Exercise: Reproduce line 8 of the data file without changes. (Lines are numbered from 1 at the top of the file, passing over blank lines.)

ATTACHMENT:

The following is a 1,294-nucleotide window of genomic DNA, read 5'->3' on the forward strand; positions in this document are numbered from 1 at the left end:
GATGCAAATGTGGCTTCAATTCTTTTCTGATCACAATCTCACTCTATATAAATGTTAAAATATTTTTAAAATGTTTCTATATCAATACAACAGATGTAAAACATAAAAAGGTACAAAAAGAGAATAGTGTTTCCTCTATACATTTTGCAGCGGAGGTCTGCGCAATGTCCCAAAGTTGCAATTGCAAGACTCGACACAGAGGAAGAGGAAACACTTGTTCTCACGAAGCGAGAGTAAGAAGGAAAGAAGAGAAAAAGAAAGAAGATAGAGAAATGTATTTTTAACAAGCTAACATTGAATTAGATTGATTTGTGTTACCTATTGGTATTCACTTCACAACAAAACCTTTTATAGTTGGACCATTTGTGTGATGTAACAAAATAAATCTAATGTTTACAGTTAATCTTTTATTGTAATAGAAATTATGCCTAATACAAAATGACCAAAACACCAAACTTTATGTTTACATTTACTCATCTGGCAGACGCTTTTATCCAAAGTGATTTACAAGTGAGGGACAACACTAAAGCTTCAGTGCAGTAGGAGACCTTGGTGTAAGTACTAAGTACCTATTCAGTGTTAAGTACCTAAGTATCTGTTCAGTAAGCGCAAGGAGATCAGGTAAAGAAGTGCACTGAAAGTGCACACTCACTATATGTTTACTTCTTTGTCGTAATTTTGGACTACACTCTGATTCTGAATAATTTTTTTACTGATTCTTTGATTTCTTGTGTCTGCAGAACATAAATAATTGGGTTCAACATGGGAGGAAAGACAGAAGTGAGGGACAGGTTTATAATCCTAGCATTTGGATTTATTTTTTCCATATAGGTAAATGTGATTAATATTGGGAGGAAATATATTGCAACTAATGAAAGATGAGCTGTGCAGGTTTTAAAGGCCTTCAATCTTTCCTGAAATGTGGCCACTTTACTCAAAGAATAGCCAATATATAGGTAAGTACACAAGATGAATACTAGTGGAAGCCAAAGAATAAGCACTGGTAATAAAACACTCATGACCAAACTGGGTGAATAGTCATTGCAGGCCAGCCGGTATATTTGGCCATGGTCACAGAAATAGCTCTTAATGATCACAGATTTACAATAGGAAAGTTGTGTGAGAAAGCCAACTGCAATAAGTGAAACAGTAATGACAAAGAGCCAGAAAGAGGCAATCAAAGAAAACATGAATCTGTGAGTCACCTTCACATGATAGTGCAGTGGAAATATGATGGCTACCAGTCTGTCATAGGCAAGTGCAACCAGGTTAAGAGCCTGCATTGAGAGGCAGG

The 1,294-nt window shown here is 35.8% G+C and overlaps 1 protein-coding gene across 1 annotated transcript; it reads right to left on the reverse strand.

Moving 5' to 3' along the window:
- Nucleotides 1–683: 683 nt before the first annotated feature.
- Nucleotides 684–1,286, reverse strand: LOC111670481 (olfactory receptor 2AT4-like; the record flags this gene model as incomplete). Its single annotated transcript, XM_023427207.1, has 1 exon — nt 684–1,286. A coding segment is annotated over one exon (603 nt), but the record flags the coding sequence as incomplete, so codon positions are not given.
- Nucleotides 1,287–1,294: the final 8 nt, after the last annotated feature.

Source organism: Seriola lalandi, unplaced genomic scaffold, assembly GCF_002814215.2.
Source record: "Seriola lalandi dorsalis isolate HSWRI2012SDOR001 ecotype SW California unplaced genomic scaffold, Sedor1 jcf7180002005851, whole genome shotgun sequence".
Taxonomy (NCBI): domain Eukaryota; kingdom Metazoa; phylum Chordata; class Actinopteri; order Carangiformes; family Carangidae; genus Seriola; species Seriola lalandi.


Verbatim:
Source organism: Seriola lalandi, unplaced genomic scaffold, assembly GCF_002814215.2.